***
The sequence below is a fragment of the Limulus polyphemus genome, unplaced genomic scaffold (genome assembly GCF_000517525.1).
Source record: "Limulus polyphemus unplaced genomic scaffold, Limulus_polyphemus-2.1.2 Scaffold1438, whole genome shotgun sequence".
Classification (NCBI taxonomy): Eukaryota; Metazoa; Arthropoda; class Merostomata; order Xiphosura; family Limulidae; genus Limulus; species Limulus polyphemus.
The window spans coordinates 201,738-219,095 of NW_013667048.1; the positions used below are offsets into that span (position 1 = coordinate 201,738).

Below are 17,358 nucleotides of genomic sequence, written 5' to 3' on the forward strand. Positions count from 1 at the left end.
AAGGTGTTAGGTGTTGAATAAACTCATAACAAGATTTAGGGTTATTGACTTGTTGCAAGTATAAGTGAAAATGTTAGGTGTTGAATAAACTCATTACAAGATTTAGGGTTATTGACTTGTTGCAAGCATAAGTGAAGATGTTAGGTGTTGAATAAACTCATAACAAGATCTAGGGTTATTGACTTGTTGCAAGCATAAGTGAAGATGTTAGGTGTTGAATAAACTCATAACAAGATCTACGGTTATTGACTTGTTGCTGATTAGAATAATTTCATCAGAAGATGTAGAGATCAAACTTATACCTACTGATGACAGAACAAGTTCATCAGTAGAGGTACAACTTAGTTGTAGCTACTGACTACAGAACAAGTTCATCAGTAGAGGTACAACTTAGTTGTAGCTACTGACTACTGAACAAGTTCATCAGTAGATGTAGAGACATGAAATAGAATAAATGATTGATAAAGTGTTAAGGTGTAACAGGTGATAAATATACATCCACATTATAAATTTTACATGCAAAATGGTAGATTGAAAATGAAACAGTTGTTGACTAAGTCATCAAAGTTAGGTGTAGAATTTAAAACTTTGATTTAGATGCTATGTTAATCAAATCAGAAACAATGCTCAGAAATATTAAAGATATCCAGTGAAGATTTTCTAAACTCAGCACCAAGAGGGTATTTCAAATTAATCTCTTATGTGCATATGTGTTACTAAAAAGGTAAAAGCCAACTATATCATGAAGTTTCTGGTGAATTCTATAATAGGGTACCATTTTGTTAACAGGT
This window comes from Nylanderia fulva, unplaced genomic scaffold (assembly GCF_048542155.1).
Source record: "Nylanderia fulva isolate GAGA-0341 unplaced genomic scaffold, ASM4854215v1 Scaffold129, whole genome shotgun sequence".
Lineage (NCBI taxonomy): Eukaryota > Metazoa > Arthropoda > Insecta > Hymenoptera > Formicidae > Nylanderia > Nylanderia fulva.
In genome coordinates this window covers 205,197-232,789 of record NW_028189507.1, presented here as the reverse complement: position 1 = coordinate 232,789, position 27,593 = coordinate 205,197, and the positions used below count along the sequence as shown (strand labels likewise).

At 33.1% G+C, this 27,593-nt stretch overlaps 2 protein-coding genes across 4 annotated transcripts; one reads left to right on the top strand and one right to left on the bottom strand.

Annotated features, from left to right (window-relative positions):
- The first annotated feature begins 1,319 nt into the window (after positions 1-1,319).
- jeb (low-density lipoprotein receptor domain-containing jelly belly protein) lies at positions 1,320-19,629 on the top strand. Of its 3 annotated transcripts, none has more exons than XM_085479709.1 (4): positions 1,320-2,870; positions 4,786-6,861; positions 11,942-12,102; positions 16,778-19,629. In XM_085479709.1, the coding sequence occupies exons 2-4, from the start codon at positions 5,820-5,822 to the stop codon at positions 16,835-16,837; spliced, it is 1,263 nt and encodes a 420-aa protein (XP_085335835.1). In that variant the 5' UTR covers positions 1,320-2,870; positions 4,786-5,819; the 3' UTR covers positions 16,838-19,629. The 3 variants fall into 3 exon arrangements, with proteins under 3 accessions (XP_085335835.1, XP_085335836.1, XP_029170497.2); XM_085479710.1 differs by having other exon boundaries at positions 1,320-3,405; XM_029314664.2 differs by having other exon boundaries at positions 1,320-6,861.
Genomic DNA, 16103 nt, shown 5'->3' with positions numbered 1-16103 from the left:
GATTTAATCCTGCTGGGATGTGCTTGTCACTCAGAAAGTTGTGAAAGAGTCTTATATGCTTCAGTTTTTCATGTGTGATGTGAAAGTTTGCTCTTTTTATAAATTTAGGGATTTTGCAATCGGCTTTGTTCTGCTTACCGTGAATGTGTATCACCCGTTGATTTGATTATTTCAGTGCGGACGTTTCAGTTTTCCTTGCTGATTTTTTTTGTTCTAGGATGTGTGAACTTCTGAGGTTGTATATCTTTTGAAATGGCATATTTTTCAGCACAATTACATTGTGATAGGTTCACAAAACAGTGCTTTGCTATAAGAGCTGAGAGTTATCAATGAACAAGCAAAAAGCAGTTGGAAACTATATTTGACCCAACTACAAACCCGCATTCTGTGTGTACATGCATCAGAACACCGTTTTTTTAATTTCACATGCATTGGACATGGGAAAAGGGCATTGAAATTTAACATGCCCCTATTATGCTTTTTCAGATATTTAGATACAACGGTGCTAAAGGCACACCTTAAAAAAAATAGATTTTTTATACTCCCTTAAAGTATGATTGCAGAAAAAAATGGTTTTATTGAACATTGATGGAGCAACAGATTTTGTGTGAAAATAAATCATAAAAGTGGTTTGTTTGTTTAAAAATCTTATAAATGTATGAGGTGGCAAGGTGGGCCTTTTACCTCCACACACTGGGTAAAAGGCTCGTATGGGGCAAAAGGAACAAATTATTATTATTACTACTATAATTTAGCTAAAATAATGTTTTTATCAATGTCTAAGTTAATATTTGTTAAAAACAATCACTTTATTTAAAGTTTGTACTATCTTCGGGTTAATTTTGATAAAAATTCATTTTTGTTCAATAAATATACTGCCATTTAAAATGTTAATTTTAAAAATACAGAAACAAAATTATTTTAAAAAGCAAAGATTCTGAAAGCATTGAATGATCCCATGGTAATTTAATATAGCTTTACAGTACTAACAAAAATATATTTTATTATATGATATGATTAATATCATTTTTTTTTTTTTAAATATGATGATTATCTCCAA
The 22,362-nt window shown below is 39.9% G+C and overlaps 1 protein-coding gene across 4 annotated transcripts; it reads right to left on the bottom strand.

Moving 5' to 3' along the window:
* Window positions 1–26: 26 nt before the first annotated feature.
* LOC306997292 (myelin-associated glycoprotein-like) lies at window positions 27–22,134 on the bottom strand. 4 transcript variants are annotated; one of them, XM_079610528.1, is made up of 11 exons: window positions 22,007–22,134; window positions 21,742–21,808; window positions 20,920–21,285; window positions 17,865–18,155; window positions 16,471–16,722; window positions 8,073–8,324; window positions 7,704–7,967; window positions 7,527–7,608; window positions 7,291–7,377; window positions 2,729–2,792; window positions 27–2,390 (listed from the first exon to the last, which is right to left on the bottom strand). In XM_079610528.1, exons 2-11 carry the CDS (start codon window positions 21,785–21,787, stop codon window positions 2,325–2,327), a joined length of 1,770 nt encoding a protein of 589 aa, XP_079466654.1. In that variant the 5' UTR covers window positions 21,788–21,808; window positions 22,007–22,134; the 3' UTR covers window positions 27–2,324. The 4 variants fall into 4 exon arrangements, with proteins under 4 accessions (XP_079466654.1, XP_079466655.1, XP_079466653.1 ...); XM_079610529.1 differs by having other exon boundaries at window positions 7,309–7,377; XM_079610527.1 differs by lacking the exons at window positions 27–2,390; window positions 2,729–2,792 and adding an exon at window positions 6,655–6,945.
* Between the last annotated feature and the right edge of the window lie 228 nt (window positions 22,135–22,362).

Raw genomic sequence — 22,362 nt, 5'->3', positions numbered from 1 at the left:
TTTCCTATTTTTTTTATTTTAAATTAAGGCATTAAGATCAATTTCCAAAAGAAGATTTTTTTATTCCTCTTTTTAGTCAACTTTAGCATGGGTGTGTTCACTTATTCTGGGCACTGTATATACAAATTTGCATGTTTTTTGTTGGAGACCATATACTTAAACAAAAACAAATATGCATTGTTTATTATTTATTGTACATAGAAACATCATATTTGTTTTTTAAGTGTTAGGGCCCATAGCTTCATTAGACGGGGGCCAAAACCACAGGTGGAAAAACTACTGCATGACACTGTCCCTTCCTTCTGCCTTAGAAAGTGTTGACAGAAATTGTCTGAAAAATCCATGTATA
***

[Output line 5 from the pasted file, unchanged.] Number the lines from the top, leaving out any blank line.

Below are 17,358 nucleotides of genomic sequence, written 5' to 3' on the forward strand. Positions count from 1 at the left end.